Well, OK, not really fat. But Big. And Greek. And Baklava! This stuff is amazing. Really.
It’s a little time-consuming if you don’t have a food processor. Which I didn’t when I first started making it. But oh, so worth it.
And today I just happened to be home all alone so I decided to go play in the kitchen.
I love being home all alone. I can crank up my music as loud as I want and don’t have to see anyone stomp into the kitchen, roll their eyes at me and say, “Mother! Turn your music down! You’re not the only one who lives here ya know!” Not that that has anything to do with Greece. Or Baklava. It just makes me giggle. But back to the Baklava. The history of this amazingly crispy, gooey, and sweet dessert is a little unclear.
Both Greece and Turkey claim to be the traditional place of origin and there are centuries-old recipes from both cultures, but the ancient Romans also had similar recipes.
- 1/2 pound chopped pecans
- 1/2 pound chopped walnuts
- 2-3 tbsp. ground cinnamon
- 1 pound package of Phyllo dough
- 1-1/2 cups butter, melted
- 2-1/2 cups of honey
- 1 tsp. vanilla
- 1 tsp. grated lemon zest
- Mix nuts together in a large bowl and toss with the ground cinnamon. Set aside.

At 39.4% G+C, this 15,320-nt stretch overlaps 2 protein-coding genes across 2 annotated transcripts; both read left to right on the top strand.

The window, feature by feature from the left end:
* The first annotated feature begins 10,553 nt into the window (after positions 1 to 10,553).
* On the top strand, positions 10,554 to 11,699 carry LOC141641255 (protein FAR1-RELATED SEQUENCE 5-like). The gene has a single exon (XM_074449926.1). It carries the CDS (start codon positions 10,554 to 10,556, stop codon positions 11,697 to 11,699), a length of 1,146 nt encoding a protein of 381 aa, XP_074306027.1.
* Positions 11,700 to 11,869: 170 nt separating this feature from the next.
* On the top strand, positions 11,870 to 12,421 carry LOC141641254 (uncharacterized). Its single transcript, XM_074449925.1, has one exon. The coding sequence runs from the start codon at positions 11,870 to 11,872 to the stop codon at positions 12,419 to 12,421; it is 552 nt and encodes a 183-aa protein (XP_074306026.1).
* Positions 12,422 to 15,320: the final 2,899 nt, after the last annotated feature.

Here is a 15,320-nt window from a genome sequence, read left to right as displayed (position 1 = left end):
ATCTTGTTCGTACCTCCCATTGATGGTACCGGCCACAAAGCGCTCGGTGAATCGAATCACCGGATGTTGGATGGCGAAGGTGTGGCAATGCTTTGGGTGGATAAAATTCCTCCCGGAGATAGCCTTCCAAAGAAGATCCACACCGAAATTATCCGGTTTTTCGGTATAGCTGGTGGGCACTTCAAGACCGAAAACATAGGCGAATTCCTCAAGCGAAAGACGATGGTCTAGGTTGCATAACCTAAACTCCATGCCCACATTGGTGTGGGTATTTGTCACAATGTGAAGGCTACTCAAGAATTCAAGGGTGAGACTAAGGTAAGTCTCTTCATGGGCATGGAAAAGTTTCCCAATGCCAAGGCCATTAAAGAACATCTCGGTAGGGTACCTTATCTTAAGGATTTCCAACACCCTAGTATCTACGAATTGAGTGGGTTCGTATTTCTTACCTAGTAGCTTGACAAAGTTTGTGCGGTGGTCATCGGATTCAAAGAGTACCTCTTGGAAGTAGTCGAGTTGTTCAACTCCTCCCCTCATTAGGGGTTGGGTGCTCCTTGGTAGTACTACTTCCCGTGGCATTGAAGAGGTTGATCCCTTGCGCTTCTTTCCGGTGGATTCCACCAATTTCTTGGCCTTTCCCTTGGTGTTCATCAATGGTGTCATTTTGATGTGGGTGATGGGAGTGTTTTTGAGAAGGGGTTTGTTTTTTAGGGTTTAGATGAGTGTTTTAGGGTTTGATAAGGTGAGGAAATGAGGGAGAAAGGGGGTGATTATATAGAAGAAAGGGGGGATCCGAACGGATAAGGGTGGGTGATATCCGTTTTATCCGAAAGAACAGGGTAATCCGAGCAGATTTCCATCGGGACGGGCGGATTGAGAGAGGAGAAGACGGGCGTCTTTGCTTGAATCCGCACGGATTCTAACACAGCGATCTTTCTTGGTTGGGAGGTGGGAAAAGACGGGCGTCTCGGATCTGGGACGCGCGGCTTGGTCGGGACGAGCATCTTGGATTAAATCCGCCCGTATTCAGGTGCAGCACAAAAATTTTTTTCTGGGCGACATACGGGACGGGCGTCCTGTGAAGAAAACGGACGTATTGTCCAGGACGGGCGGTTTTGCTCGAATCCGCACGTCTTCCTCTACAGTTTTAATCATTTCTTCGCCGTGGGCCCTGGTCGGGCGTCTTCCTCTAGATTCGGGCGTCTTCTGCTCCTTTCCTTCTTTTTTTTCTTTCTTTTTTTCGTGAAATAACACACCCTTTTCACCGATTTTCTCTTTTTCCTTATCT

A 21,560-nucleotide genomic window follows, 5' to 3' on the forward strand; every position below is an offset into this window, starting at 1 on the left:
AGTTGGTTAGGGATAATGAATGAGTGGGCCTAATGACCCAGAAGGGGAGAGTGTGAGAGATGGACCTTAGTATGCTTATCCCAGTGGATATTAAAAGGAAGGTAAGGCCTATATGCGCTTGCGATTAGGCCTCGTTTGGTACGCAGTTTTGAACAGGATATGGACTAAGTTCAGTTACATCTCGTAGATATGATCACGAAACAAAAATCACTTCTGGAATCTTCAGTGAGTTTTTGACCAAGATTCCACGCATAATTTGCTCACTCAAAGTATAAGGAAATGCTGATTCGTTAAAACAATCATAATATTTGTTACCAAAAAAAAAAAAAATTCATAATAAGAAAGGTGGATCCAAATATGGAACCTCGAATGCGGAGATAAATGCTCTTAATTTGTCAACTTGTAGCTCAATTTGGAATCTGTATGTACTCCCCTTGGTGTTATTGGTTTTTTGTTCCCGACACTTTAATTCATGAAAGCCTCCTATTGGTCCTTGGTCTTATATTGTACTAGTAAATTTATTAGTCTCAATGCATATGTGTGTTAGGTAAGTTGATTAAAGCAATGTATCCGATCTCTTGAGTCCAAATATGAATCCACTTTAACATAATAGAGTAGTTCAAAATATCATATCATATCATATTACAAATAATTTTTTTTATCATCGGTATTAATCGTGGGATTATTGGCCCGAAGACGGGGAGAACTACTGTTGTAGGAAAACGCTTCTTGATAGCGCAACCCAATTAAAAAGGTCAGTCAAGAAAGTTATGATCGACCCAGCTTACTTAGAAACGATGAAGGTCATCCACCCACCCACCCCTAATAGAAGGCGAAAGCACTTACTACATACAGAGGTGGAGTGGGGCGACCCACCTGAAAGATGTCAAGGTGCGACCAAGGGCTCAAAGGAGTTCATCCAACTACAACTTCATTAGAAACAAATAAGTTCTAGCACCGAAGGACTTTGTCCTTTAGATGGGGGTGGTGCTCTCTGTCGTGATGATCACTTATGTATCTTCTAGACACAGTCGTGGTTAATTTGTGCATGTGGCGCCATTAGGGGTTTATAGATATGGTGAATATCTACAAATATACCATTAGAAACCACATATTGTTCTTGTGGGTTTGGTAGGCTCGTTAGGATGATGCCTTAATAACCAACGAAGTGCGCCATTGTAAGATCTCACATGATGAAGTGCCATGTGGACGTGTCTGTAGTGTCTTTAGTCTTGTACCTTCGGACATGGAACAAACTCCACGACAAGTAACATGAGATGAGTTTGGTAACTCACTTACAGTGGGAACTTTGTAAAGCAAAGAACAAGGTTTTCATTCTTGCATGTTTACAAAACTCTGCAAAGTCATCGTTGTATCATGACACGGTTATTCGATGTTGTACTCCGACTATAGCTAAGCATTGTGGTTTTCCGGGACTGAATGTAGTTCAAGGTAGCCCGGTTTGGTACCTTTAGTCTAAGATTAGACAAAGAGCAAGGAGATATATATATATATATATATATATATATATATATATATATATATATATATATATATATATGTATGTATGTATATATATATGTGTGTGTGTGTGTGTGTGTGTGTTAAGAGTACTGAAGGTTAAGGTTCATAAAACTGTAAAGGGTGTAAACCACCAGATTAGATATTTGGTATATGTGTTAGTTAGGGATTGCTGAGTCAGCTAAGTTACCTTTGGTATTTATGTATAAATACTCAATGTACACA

Butter a 9×13 inch baking dish.
Place 2 sheets of phyllo at the bottom of the prepared dish. Brush generously with melted butter.
Sprinkle 2-3 tablespoons of nut mixture on top. Repeat layers until all the nuts, butter, and phyllo are used.
End with about 6 layers of phyllo on the top. If you still have some butter left, brush it over the top layer.
Using a very sharp knife, cut through all layers of the baklava. Cut 3-4 sliced length-wise.
Then make diagonal cuts to make diamond shapes.
Bake in a heated 350-degree oven for about 45 minutes, until golden and crisp.
While baklava is baking, heat honey in a saucepan until close to boiling. Stir in vanilla and lemon zest.
When baklava is done baking, immediately pour the honey mixture over the top.
Let cool completely in the pan.
2 thoughts on “Christmas Baklava”
Can’t wait to try it